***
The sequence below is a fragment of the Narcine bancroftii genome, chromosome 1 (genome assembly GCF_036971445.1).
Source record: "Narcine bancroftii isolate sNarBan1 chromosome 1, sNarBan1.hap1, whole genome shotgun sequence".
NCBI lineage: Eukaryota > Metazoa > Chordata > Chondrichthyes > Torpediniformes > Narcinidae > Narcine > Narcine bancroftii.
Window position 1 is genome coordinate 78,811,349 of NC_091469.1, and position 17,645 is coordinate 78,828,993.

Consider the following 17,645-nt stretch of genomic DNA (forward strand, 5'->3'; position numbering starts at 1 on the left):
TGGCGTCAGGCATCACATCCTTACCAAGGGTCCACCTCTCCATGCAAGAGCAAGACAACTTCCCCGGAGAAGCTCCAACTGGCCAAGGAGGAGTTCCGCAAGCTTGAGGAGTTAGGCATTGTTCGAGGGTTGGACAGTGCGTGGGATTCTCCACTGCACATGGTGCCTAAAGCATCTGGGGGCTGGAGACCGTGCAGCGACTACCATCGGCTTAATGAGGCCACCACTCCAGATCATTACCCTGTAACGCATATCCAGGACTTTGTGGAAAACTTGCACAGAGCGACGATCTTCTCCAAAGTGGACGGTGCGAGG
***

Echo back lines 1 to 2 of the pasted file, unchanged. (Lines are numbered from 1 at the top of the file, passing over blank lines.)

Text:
The sequence below is a fragment of the Narcine bancroftii genome, chromosome 1 (genome assembly GCF_036971445.1).
Source record: "Narcine bancroftii isolate sNarBan1 chromosome 1, sNarBan1.hap1, whole genome shotgun sequence".